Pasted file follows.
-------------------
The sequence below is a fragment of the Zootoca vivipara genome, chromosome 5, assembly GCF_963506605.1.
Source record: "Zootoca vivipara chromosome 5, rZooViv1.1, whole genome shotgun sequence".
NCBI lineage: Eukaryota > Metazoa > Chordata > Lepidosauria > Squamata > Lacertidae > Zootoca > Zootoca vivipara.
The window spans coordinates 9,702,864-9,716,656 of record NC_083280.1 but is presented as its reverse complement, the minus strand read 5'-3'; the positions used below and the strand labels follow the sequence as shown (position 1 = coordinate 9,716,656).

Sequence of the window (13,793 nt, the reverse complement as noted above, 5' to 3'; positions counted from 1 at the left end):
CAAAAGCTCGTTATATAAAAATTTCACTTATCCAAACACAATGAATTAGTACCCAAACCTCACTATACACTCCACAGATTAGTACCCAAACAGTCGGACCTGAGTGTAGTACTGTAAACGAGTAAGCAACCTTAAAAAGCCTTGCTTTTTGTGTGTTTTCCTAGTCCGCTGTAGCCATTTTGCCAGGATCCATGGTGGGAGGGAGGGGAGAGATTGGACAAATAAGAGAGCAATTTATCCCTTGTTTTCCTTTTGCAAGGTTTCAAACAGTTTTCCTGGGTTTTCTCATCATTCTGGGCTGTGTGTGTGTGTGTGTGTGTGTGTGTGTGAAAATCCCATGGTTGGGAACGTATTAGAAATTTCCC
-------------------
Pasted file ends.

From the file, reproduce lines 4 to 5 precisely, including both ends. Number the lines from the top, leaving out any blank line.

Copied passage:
The window spans coordinates 9,702,864-9,716,656 of record NC_083280.1 but is presented as its reverse complement, the minus strand read 5'-3'; the positions used below and the strand labels follow the sequence as shown (position 1 = coordinate 9,716,656).

Sequence of the window (13,793 nt, the reverse complement as noted above, 5' to 3'; positions counted from 1 at the left end):